While exercising the power of judicial review, the High Court should not readily accept the charge of malus animus laid against the State and its functionaries. The burden to prove the charge of malafides is always on the person who moves the court for invalidation of the action of the State and/or its agencies and instrumentalities on the ground that the same is vitiated due to malafides: The Uttarakhand High Court

The Uttarakhand high court Passed a Judgement on 19th march 2019 in the case Dr. Praveen v. Director General, Indian Council of Forestry Research & Education and others(Stay Application No.3074 of 2019) the case was presided by Honourable justice Mr. Ramesh ranganath and Honourable Justice Mr. N.S Dhanik



The petitioner has invoked the jurisdiction of this Court, under Articles 226/227 of the Constitution of India, seeking a writ of certiorari to quash the order in OA No.616/2018 dated 19.02.2019 passed, by the Central Administrative Tribunal, Allahabad Bench, Circuit sitting in Nainital; a writ of certiorari to quash the transfer order dated 14.05.2018, and relieving orders passed on 14.05.2018, 18.05.2018 and 08.10.2018; and to pass an order of stay of the impugned order of transfer, and of the order of the Tribunal. the petitioner was hitherto transferred to Jorhat, Assam by proceedings dated 21.08.2015. This order of transfer was effected in the backdrop of a pending sexual harassment complaint, and several representations filed by her and her husband, to various authorities, seeking a probe regarding awarding fake Ph.D. degrees to a clique of IFS officers, plagiarism etc in the Indian Council of Forestry Research & Education (for short “ICFRE”). Questioning her transfer as vitiated by malafides, the petitioner approached the Central Administrative Tribunal, Allahabad Bench, Nainital Circuit Bench (for short “CAT”) by filing OA No.4081 of 2015.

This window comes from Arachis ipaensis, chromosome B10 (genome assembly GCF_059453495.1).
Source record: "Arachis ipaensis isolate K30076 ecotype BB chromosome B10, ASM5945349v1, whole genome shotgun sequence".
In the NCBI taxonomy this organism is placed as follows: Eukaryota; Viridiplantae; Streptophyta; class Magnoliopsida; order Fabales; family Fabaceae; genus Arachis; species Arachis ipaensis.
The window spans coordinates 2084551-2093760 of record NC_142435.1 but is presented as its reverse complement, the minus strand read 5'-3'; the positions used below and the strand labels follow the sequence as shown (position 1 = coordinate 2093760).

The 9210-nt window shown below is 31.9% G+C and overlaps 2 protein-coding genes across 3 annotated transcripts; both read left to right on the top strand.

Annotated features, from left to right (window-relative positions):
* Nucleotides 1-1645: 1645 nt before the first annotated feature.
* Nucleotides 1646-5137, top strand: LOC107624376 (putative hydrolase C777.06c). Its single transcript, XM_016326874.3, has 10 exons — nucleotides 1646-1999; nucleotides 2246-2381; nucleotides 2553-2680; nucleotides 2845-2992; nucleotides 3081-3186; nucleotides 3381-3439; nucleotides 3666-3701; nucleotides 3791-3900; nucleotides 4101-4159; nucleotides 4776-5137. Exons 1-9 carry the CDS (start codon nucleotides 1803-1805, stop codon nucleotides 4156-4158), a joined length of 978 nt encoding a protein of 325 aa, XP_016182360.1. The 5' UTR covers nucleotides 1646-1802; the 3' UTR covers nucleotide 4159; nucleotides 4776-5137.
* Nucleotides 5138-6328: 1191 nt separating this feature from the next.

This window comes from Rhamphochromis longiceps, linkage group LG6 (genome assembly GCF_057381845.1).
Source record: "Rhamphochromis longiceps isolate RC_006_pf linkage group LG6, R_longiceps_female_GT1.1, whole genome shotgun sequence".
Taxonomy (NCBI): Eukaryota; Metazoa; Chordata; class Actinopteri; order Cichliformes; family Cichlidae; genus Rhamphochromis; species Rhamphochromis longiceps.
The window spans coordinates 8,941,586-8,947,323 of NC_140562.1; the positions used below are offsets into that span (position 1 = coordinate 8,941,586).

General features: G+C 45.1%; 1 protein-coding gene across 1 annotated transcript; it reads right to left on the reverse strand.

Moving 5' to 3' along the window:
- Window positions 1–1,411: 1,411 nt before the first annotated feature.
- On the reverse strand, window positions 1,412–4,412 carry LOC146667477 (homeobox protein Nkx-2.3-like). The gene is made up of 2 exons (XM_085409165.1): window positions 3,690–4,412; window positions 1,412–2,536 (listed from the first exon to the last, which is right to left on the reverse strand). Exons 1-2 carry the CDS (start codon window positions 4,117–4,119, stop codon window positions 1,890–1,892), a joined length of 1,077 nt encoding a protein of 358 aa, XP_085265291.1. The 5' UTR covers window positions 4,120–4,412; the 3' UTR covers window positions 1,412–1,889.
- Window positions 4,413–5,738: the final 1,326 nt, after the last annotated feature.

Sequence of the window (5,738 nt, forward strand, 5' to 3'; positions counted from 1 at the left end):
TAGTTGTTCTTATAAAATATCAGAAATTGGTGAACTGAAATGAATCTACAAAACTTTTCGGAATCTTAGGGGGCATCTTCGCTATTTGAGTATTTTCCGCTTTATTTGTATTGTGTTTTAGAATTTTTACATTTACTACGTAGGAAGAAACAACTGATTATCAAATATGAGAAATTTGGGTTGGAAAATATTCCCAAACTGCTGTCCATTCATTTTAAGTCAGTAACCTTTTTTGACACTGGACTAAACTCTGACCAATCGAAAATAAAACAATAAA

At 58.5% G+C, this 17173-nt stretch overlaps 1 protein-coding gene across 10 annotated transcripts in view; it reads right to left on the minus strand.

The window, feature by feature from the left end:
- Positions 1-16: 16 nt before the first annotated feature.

By an elaborate order in O.A. No.4081 of 2015 dated 13.07.2016, the CAT set-aside the impugned orders of transfer as vitiated by malafides. The CAT observed that the objective of the transfer was to punish and remove the applicant, who had become inconvenient to the respondents; the petitioner, a lady, had acted with courage in raising issues relating to fake Ph.D. degrees, and large scale plagiarism prevailing in the Institute; her transfer was the result of the issues being raised by her; it was for the authorities to constitute a High Power Committee to inquire into these charges, and to set their house in order ; while the order of transfer did not lower her rank or reduce her salary, it was likely to cause much inconvenience to her as she had adopted a child recently who would be removed from familiar surroundings; she could not be punished, in any event, for raising issues like sexual harassment, fake Ph.D. degrees and plagiarism; the applicant was a whistle blower; and though she had staked no claims to it, in as many words, she was entitled to the protection under the Whistle Blowers Protection Act, 2011, and the numerous decisions relating to whistleblowers.


No rule which requires an employee to be put on notice, before a transfer order is passed, has also been brought to our notice. The Tribunal has examined the matter in great detail, and has held that the manner in which an organization should be run is for those, at the helm of its affairs, to decide; and Courts/Tribunals lack expertise in such matters. The view taken by the Tribunal cannot be said to be a view which could not have been taken at all, for it is only then would this Court be justified in exercising its certiorari jurisdiction, under Article 226 of the Constitution of India, to interfere.

Viewed from any angle, we are satisfied that the order of the Tribunal, impugned in the writ petition, does not suffer from an error apparent warranting exercise of our certiorari jurisdiction. The writ petition fails and is, accordingly, dismissed. No costs.

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